Oct 7, 2010

Being frugal or just common sense?

I live in a fairly affluent community. If I remember correctly, the median income for our area is $80,000, which is well above the national average of $52,000. And you know what that means for a frugal shopper? GREAT thrift store finds!

Because I'm naturally frugal (admittedly "cheap" might be a better description), I have always shopped at yard sales, auctions, and thrift stores. The current economic climate seems to cause those with money to clean their closets and donate the overflow, because the thrift store is overflowing with unworn (many still with tags) designer and high-end label clothes.

Normally, my favorite thrift store charges $4.99 per item for adults and $2.50 for items for children, but last Monday was "Half Off Day" and oh, yeah, I did some shopping. I spent a whopping $16.00 and purchased some beautiful clothes. First was a cotton/silk blend black cardigan, which most definitely had never been worn. Next were three short sleeved pullovers - white with lace embellishments, off-white with tiny floral embroidery at neck (Montego Bay) and dark brown with silk ribbon at sleeves and collar (Diane Von Ferstenberg). Add to that a pair of khaki casual pants, a pair of navy on navy print dress pant, and a long-sleeved deep aubergine pullover (Lane Bryant). Then to wrap it up, an Old Navy brown denim jacket with plaid fleece lining for Mr. B, which he loved and which fit him perfectly! Even if I went to Kohl's on a big sale day, I doubt I'd get even one of those items for the $16.00 I spent for all of them.

If you're not shopping your local thrift store, you need to go check it out. Thrift stores are benefiting from the current economic conditions and receiving far better clothing than normal. From winter jackets to jeans, evening gowns to sweaters, thrift stores and consignment shops are a great place to stretch your dollar just that much further, purchasing unworn or very gently worn clothing for less than a tenth of what you would pay in any major department store. And for anyone wanting to be more "green" in their life - the thrift store is the ultimate in recycling. You can find furniture, dishes, electronics, kitchen items, and yes, even quilting fabric and craft items,  for literally pennies.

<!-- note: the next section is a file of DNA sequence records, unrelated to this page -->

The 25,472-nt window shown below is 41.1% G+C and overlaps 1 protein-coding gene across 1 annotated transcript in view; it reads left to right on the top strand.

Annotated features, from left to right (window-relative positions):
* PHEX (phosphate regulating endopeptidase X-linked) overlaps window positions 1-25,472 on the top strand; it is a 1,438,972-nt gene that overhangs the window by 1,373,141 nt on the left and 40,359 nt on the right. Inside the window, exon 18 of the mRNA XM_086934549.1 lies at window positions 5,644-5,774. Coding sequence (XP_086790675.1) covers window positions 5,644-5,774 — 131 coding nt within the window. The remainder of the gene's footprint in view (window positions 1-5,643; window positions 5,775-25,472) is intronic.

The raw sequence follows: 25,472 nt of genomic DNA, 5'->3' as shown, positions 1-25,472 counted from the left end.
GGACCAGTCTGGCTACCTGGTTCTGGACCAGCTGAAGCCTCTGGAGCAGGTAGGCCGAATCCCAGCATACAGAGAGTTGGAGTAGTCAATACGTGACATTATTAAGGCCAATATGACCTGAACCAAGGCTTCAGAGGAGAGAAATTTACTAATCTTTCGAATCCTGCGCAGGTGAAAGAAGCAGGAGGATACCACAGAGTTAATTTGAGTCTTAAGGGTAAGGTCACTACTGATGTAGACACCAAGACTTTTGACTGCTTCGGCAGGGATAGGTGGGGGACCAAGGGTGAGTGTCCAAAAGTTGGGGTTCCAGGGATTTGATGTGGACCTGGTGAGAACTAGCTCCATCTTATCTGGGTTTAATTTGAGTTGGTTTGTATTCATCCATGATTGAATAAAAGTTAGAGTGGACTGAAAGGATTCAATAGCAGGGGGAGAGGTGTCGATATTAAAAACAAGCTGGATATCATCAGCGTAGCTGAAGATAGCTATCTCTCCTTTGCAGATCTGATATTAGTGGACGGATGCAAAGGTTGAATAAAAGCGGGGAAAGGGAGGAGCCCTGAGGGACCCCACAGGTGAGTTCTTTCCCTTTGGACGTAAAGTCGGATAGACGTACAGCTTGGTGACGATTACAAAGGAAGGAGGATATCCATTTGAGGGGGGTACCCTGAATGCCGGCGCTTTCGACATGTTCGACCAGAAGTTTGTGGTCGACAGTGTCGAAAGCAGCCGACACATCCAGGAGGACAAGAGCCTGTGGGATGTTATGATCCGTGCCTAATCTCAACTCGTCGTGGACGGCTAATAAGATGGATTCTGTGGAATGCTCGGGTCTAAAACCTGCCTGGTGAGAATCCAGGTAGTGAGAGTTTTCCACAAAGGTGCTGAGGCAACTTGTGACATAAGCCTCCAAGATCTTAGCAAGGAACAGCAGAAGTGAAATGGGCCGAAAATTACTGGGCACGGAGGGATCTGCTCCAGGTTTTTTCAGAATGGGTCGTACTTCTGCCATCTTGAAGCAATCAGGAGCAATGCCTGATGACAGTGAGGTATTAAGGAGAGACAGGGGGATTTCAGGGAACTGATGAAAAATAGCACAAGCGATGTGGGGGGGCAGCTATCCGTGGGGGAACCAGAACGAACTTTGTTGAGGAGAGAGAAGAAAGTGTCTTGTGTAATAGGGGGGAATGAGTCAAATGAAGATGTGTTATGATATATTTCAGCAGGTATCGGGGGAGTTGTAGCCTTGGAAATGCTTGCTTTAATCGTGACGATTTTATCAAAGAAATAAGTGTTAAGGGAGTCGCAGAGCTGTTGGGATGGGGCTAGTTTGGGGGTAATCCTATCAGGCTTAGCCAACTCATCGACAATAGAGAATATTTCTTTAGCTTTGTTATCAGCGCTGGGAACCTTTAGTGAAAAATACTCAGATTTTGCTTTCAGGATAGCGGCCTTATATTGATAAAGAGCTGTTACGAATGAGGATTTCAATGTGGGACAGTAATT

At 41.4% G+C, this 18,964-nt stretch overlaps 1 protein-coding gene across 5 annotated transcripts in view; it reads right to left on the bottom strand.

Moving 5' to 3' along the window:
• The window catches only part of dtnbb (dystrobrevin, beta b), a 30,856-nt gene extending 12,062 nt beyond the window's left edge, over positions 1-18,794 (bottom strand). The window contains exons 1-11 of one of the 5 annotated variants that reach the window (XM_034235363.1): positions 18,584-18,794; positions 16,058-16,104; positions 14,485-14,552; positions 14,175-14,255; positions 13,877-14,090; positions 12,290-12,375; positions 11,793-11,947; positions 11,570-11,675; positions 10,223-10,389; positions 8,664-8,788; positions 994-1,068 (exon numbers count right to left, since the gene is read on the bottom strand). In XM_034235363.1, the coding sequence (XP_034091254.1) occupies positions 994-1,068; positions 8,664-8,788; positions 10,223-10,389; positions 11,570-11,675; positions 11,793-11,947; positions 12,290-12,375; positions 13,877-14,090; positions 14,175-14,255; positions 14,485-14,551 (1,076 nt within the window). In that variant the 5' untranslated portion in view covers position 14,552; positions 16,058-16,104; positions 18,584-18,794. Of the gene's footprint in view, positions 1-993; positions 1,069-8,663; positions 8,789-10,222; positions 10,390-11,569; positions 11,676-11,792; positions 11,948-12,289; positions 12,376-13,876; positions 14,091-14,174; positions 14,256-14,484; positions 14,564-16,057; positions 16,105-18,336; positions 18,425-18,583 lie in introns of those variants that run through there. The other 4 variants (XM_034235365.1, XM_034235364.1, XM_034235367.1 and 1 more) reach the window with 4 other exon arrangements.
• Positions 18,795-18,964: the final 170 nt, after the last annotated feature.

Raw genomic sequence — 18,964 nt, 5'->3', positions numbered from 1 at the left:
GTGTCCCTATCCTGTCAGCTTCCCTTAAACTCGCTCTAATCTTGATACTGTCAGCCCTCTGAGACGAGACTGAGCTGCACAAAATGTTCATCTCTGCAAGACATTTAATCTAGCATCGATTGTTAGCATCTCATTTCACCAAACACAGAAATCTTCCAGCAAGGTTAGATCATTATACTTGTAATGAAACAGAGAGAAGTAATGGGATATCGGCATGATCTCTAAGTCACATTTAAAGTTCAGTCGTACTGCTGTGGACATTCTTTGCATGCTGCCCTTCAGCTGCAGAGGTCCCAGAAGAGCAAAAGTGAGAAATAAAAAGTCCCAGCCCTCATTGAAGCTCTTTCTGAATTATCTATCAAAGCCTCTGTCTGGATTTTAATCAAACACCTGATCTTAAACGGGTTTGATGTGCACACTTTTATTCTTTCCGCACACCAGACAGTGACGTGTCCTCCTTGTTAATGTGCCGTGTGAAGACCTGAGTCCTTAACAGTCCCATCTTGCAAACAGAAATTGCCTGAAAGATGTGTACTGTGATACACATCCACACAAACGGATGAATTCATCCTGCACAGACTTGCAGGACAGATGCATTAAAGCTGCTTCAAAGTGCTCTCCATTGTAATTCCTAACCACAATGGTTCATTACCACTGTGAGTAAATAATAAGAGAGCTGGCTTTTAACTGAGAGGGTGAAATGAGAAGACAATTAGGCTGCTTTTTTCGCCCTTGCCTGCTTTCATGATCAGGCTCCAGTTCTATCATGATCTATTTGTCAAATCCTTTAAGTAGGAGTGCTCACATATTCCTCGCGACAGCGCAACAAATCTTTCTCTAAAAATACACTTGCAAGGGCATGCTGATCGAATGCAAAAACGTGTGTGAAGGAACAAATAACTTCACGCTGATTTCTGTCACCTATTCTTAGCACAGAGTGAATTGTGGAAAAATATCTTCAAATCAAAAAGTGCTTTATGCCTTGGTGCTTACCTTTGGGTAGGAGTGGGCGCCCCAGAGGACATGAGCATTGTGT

1. Be patient. The aisles are usually narrow and, especially on sale days, crowded. Just smile and be patient.

2. Don't be in a hurry. Thrift store shopping requires going through hangers of clothing, one piece at a time. Take some time to look at any piece of clothing that interests you and make sure it's not worn, missing buttons, has rips or tears, or stains. Some stores do have changing rooms to try on items.

3. Chit chat with employees when the store isn't crowded. You can often find out what sale days are coming up, or which days restocking happens.

4. Don't binge shop. It's easy in a thrift store to become a compulsive shopper! Try and remember that you don't have to buy every item you see in your size or that "is a real steal"!

5. Bring cash. Some thrift stores do take credit cards, but many don't. Besides, if you bring cash you can limit your spending.


You can simply do a google search for your town name + thrift store. Or you can visit any of these thrift store search engines and simply put in your city or zip code:

The Thrift Store Shopper

The Thrifty Planet Resource Guide

The Salvation Army Store Locator

Goodwill Store Locator

Good luck!

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